I whisper your name (ayradyss) wrote,
I whisper your name

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If you like video games, you want to be a urologist. We have so much fun...

Pathology lecturer was Dr. Czaja, pronounced "chai-uh". Interestingly, he doesn't seem to agree with Dr. Smith's policy of making us learn everything. I can deal with this. We went over 7 pages of esophageal problems in lecture, and I dutifully highlighted the sort of things he said were "likely to be testable". For once, that didn't include six thousand names of stupid syndromes we'll see once in our career if we go into neonatal fucked-up-ness.
Pardon me. I'm tired of learning these things. Once, I had hope that I could be the brilliant young doctor who comes from medical school and makes a life-saving diagnosis based on some incredibly rare syndrome that she heard about back in path. Now...now I'm hoping I'll be able to diagnose pneumonia if I hear it. If I hear it.

Spent two hours learning urology and looking at interesting X-rays. "Start your collection now," he says. "Ask for copies of interesting X-rays."
  • The man who was "minding his own business" when he was shot in the rear end. Somehow ("because he's a scumbag," he says. "You or I would be dead, but he's a scumbag.") it missed his colon, perforated his bladder, and wound up lodged in the erectile tissue near the tip of his penis. "No, we didn't take it out. Bullets are sterile when they go in; they're so hot."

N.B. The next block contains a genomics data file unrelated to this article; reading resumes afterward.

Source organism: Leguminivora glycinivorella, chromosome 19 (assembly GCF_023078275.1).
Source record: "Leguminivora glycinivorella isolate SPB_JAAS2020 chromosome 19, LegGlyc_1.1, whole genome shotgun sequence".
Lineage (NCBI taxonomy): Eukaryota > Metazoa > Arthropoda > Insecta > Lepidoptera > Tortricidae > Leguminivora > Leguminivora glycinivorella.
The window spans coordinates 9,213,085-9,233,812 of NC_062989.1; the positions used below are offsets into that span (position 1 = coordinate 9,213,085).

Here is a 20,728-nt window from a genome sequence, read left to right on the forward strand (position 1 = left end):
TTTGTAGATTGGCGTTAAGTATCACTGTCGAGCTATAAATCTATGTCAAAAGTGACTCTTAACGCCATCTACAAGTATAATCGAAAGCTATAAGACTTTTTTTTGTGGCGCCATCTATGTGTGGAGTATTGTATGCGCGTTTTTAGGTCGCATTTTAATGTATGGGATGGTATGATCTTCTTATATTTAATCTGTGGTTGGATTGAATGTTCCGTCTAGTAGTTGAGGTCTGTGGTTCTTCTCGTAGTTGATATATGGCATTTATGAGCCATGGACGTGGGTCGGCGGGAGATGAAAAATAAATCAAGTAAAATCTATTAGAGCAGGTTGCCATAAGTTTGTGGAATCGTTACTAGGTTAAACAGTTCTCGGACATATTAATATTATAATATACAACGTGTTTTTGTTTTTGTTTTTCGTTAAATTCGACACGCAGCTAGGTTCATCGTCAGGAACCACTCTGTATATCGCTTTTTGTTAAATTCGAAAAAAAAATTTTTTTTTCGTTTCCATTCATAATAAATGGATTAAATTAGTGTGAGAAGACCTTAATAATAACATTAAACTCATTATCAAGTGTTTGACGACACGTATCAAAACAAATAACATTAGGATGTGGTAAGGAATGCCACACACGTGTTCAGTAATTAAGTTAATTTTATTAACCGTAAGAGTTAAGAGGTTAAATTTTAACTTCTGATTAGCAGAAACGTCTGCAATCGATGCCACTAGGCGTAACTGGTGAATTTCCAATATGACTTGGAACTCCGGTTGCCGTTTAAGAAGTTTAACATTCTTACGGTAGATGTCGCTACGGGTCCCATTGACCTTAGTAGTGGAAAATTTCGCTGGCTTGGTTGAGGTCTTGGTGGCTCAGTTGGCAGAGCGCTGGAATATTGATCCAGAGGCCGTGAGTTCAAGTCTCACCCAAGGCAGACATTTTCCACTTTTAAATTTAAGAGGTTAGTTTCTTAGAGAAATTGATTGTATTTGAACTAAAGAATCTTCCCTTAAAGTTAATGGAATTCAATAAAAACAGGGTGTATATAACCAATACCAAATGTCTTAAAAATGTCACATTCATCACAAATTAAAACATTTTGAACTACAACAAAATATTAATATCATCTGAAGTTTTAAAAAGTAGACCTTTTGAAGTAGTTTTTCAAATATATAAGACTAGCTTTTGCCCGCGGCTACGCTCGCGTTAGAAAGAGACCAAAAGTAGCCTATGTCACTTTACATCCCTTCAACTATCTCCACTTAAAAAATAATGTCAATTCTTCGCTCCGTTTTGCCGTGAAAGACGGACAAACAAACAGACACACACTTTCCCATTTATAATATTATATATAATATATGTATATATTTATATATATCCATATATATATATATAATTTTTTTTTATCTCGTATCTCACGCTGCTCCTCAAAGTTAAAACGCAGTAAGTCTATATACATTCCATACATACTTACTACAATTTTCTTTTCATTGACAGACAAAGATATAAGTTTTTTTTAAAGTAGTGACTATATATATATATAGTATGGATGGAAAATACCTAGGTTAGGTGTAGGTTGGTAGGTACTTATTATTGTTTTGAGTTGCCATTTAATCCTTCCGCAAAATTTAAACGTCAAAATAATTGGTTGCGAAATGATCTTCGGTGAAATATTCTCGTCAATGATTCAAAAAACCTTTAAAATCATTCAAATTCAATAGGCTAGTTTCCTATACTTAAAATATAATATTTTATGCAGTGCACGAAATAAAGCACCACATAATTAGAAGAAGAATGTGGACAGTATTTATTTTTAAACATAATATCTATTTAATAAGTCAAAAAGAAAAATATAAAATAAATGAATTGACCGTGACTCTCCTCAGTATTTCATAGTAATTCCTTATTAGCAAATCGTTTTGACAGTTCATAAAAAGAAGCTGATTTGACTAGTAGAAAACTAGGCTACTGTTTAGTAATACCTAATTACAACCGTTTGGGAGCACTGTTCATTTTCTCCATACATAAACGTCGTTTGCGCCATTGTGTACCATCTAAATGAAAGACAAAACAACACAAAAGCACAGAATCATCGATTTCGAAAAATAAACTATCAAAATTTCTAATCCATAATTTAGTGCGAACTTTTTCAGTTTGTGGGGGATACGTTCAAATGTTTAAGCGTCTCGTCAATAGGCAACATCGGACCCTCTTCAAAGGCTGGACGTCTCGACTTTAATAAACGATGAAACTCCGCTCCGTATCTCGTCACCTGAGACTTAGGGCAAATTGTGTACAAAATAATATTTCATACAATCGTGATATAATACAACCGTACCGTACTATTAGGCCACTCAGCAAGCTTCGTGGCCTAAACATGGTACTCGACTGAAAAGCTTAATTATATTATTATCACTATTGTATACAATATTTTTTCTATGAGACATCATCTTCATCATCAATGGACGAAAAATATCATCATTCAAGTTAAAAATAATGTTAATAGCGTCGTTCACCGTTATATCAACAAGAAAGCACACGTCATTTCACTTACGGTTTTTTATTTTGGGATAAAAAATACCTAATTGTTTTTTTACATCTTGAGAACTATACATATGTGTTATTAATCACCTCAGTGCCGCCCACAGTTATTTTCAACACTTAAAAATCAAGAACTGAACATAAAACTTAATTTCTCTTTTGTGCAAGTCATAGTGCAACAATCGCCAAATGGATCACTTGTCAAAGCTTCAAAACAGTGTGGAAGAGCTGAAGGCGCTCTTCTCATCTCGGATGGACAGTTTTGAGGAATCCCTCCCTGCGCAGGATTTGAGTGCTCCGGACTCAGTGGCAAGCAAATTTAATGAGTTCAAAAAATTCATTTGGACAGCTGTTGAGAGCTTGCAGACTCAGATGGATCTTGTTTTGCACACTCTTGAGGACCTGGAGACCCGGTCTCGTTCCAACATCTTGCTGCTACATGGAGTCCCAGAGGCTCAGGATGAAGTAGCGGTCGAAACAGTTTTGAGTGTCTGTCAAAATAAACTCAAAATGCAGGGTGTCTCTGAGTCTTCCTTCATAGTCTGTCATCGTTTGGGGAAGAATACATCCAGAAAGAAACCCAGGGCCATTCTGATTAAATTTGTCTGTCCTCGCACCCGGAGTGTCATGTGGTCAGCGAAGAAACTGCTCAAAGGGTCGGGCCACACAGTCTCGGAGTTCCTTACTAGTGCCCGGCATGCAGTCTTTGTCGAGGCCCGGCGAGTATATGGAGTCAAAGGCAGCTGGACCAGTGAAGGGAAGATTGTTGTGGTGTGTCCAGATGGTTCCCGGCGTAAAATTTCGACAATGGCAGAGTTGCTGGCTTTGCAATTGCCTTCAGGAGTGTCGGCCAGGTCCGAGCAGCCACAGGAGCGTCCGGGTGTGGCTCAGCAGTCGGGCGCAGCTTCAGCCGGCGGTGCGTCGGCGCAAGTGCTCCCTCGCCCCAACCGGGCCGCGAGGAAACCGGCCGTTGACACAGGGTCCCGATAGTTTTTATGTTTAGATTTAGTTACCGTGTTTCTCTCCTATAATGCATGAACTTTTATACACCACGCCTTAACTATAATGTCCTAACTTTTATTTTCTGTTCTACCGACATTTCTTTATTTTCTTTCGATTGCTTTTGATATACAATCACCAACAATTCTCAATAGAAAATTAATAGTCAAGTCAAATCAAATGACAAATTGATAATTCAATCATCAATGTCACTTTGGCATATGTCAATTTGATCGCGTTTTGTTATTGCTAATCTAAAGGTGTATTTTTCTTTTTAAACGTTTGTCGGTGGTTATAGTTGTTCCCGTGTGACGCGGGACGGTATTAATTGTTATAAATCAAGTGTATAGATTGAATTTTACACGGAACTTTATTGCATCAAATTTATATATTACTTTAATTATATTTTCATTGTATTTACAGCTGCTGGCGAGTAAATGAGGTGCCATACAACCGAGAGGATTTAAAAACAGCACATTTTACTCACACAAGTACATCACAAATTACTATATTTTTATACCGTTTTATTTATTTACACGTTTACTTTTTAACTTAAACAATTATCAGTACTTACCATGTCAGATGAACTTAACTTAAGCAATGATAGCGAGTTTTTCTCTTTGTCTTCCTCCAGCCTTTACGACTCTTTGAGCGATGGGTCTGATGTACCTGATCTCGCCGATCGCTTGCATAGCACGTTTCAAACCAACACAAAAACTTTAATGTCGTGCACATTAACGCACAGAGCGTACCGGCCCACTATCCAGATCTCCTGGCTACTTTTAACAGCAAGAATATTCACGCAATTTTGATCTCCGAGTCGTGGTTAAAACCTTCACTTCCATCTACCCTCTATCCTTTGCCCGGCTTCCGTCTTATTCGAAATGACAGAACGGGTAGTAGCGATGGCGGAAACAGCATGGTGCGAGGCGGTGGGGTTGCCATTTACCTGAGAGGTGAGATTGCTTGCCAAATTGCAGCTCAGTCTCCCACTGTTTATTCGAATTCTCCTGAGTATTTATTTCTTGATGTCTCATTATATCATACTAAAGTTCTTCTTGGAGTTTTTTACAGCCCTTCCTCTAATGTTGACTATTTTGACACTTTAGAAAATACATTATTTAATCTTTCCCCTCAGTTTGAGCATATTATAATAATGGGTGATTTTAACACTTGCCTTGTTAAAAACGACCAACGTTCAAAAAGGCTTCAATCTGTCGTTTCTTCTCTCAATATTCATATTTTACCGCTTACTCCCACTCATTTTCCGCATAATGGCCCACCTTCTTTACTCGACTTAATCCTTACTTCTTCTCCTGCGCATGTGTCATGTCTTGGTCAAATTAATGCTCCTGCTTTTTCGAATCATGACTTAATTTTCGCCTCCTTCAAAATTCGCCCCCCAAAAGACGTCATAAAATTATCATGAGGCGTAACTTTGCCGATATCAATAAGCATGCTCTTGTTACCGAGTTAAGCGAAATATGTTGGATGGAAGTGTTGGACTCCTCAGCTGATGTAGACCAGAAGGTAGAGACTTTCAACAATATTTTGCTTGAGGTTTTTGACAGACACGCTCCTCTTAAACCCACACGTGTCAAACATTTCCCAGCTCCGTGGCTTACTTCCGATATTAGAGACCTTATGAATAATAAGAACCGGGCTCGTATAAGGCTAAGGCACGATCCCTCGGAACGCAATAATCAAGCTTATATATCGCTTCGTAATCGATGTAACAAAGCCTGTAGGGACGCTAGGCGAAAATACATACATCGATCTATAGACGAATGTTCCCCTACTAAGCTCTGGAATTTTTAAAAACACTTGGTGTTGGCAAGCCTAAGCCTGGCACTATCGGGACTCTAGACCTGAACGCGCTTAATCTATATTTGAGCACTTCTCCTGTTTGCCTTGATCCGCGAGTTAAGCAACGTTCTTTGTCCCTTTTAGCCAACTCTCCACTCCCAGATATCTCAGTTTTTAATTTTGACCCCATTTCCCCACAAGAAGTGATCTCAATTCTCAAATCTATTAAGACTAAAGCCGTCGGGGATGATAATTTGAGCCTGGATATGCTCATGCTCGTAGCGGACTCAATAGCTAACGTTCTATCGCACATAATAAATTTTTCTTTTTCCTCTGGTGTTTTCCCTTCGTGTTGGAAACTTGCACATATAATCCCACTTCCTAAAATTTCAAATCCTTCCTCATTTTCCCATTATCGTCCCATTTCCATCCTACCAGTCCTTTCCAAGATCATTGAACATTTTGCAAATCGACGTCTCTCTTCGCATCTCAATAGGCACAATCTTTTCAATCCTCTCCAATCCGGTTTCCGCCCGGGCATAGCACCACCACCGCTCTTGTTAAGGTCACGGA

• The 17-year-old kid who didn't take the "trespassers will be shot" sign seriously and got a round of #6 shot in his tail.

  • The bow-hunting 'accident' - Jim: "I know the guy who shot him. He still says he didn't do it on purpose, but at twenty-seven feet...come on."

  • The picture illustrating why one should always wear a cup when chipping mortar off of bricks.

And a lot of urology pictures demonstrating neat abnormalities.

Afternoon was physical diagnosis. We saw Ms. B. who was the cutest little Asian 75-year-old lady on peritoneal dialysis. She had a bit of nodular goiter, which I might have felt - I'm not quite sure. Then we went to see a man with diabetes. His foot hygiene was awful, he had severe pitting oedema on his lower extremities, and he'd obviously soiled himself without knowing it. It was all over his legs. Somehow, all four of us kept from making faces either at the mess or the smell or the surliness of the patient. Next year, Rachel says, we get to be the ones cleaning him up.
Then I was dropped off to see L.A. She's 43, a cheerful woman with lupus. And she was the best history patient - she knew all about her disease, its diagnosis, all her allergiesm her meds...everything. Now if I could only remember to do everything on a physical exam. I get so flustered; I have no real rhythm to work from on history or physical yet. I need to work on that. Badly. I forgot to get social history, listen for bowel sounds, percuss her liver (I can't find a liver to save my life), or listen for bruits. There's so much to remember and do. And I have to write it up, too.
But we got out early. And I came home with all good intentions, laid down at 3:30 to take a little nap, and didn't wake up until 7:30 or so. That settles it, I'm still sick. I've gotten nothing done today - which means that tomorrow, I'll have to catch up a little more than anticipated.

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